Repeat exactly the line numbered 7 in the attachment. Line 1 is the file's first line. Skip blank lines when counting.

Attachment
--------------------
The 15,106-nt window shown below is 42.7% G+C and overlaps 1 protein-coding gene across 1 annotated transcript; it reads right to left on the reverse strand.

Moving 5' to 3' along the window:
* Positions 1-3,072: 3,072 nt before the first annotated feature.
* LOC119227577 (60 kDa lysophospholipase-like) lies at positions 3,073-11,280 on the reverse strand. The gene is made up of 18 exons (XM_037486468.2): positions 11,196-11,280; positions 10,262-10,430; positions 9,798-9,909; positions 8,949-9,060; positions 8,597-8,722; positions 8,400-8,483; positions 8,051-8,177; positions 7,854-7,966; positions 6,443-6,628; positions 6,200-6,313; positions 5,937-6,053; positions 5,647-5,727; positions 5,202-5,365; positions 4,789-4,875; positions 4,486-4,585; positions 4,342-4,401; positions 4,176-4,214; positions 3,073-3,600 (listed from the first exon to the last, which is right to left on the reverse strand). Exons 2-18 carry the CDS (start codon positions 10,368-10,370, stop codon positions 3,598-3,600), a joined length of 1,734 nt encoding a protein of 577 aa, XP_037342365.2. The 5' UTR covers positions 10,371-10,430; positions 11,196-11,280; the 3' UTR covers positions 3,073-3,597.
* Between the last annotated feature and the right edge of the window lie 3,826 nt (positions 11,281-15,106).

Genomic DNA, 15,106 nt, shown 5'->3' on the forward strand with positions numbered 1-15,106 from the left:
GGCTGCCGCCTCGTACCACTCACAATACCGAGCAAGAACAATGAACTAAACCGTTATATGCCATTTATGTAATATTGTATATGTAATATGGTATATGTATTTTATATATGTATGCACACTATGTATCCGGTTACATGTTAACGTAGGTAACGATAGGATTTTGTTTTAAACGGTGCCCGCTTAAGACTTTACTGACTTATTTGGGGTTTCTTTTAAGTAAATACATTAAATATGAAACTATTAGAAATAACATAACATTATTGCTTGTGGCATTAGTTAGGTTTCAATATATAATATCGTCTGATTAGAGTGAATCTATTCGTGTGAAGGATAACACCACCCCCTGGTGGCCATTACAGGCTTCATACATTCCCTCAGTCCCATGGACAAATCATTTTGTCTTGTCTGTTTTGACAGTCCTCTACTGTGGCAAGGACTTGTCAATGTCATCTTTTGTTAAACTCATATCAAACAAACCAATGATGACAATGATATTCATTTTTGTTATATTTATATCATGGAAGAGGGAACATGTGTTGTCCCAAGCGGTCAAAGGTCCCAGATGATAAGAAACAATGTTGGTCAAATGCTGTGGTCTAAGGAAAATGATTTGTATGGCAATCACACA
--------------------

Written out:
GGCTGCCGCCTCGTACCACTCACAATACCGAGCAAGAACAATGAACTAAACCGTTATATGCCATTTATGTAATATTGTATATGTAATATGGTATATGTATTTTATATATGTATGCACACTATGTATCCGGTTACATGTTAACGTAGGTAACGATAGGATTTTGTTTTAAACGGTGCCCGCTTAAGACTTTACTGACTTATTTGGGGTTTCTTTTAAGTAAATACATTAAATATGAAACTATTAGAAATAACATAACATTATTGCTTGTGGCATTAGTTAGGTTTCAATATATAATATCGTCTGATTAGAGTGAATCTATTCGTGTGAAGGATAACACCACCCCCTGGTGGCCATTACAGGCTTCATACATTCCCTCAGTCCCATGGACAAATCATTTTGTCTTGTCTGTTTTGACAGTCCTCTACTGTGGCAAGGACTTGTCAATGTCATCTTTTGTTAAACTCATATCAAACAAACCAATGATGACAATGATATTCATTTTTGTTATATTTATATCATGGAAGAGGGAACATGTGTTGTCCCAAGCGGTCAAAGGTCCCAGATGATAAGAAACAATGTTGGTCAAATGCTGTGGTCTAAGGAAAATGATTTGTATGGCAATCACACA